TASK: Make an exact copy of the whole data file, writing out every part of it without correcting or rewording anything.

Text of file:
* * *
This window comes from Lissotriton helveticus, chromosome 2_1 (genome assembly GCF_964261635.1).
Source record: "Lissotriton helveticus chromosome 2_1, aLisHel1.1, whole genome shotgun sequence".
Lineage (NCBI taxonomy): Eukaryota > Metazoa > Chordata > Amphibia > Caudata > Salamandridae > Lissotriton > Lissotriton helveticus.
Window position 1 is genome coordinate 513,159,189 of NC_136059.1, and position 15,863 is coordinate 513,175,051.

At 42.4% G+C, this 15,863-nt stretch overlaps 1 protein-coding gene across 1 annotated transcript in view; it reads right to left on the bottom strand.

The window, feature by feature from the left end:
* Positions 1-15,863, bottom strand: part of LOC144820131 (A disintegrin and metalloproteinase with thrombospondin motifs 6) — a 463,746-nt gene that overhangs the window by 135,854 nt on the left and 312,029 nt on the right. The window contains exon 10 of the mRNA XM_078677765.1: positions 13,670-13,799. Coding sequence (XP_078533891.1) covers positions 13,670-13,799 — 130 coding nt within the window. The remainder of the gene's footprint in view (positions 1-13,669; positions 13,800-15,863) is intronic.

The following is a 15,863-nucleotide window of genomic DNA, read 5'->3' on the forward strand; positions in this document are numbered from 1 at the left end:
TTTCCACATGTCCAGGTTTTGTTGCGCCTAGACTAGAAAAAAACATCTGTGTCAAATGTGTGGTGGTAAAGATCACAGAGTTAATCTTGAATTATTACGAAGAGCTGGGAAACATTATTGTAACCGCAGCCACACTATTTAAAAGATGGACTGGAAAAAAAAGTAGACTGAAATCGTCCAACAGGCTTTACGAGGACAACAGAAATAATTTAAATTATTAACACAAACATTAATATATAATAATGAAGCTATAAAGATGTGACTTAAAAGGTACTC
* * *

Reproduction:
This window comes from Lissotriton helveticus, chromosome 2_1 (genome assembly GCF_964261635.1).
Source record: "Lissotriton helveticus chromosome 2_1, aLisHel1.1, whole genome shotgun sequence".
Lineage (NCBI taxonomy): Eukaryota > Metazoa > Chordata > Amphibia > Caudata > Salamandridae > Lissotriton > Lissotriton helveticus.
Window position 1 is genome coordinate 513,159,189 of NC_136059.1, and position 15,863 is coordinate 513,175,051.

At 42.4% G+C, this 15,863-nt stretch overlaps 1 protein-coding gene across 1 annotated transcript in view; it reads right to left on the bottom strand.

The window, feature by feature from the left end:
* Positions 1-15,863, bottom strand: part of LOC144820131 (A disintegrin and metalloproteinase with thrombospondin motifs 6) — a 463,746-nt gene that overhangs the window by 135,854 nt on the left and 312,029 nt on the right. The window contains exon 10 of the mRNA XM_078677765.1: positions 13,670-13,799. Coding sequence (XP_078533891.1) covers positions 13,670-13,799 — 130 coding nt within the window. The remainder of the gene's footprint in view (positions 1-13,669; positions 13,800-15,863) is intronic.

The following is a 15,863-nucleotide window of genomic DNA, read 5'->3' on the forward strand; positions in this document are numbered from 1 at the left end:
TTTCCACATGTCCAGGTTTTGTTGCGCCTAGACTAGAAAAAAACATCTGTGTCAAATGTGTGGTGGTAAAGATCACAGAGTTAATCTTGAATTATTACGAAGAGCTGGGAAACATTATTGTAACCGCAGCCACACTATTTAAAAGATGGACTGGAAAAAAAAGTAGACTGAAATCGTCCAACAGGCTTTACGAGGACAACAGAAATAATTTAAATTATTAACACAAACATTAATATATAATAATGAAGCTATAAAGATGTGACTTAAAAGGTACTC